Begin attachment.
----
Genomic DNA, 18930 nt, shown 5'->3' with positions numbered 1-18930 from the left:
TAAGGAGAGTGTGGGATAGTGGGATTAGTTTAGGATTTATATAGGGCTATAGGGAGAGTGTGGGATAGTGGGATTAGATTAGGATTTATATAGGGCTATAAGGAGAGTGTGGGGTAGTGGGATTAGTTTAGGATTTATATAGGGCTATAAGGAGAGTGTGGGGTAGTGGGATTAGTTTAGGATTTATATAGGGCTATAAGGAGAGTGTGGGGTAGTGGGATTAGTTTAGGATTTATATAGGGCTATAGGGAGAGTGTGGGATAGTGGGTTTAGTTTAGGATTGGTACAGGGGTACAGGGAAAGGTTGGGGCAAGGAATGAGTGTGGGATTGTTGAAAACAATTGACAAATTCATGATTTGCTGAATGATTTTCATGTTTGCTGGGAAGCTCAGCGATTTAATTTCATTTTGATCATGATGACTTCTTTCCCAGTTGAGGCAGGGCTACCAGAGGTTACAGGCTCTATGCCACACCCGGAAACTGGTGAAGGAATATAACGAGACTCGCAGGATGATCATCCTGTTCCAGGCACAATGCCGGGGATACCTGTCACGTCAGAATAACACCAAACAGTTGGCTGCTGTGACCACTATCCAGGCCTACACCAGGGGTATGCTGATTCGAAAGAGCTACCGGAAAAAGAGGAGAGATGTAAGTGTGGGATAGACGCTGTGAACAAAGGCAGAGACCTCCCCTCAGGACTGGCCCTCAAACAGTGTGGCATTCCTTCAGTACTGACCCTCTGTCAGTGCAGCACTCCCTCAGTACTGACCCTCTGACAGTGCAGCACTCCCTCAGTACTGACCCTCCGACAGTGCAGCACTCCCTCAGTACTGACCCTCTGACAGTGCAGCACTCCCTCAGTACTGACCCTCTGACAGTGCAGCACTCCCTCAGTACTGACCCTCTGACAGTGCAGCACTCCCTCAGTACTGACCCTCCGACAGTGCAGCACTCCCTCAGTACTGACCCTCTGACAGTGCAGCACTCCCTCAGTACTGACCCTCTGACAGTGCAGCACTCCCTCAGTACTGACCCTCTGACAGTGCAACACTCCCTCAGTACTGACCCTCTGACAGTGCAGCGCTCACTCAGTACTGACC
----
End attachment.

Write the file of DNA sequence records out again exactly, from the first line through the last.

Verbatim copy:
Genomic DNA, 18930 nt, shown 5'->3' with positions numbered 1-18930 from the left:
TAAGGAGAGTGTGGGATAGTGGGATTAGTTTAGGATTTATATAGGGCTATAGGGAGAGTGTGGGATAGTGGGATTAGATTAGGATTTATATAGGGCTATAAGGAGAGTGTGGGGTAGTGGGATTAGTTTAGGATTTATATAGGGCTATAAGGAGAGTGTGGGGTAGTGGGATTAGTTTAGGATTTATATAGGGCTATAAGGAGAGTGTGGGGTAGTGGGATTAGTTTAGGATTTATATAGGGCTATAGGGAGAGTGTGGGATAGTGGGTTTAGTTTAGGATTGGTACAGGGGTACAGGGAAAGGTTGGGGCAAGGAATGAGTGTGGGATTGTTGAAAACAATTGACAAATTCATGATTTGCTGAATGATTTTCATGTTTGCTGGGAAGCTCAGCGATTTAATTTCATTTTGATCATGATGACTTCTTTCCCAGTTGAGGCAGGGCTACCAGAGGTTACAGGCTCTATGCCACACCCGGAAACTGGTGAAGGAATATAACGAGACTCGCAGGATGATCATCCTGTTCCAGGCACAATGCCGGGGATACCTGTCACGTCAGAATAACACCAAACAGTTGGCTGCTGTGACCACTATCCAGGCCTACACCAGGGGTATGCTGATTCGAAAGAGCTACCGGAAAAAGAGGAGAGATGTAAGTGTGGGATAGACGCTGTGAACAAAGGCAGAGACCTCCCCTCAGGACTGGCCCTCAAACAGTGTGGCATTCCTTCAGTACTGACCCTCTGTCAGTGCAGCACTCCCTCAGTACTGACCCTCTGACAGTGCAGCACTCCCTCAGTACTGACCCTCCGACAGTGCAGCACTCCCTCAGTACTGACCCTCTGACAGTGCAGCACTCCCTCAGTACTGACCCTCTGACAGTGCAGCACTCCCTCAGTACTGACCCTCTGACAGTGCAGCACTCCCTCAGTACTGACCCTCCGACAGTGCAGCACTCCCTCAGTACTGACCCTCTGACAGTGCAGCACTCCCTCAGTACTGACCCTCTGACAGTGCAGCACTCCCTCAGTACTGACCCTCTGACAGTGCAACACTCCCTCAGTACTGACCCTCTGACAGTGCAGCGCTCACTCAGTACTGACC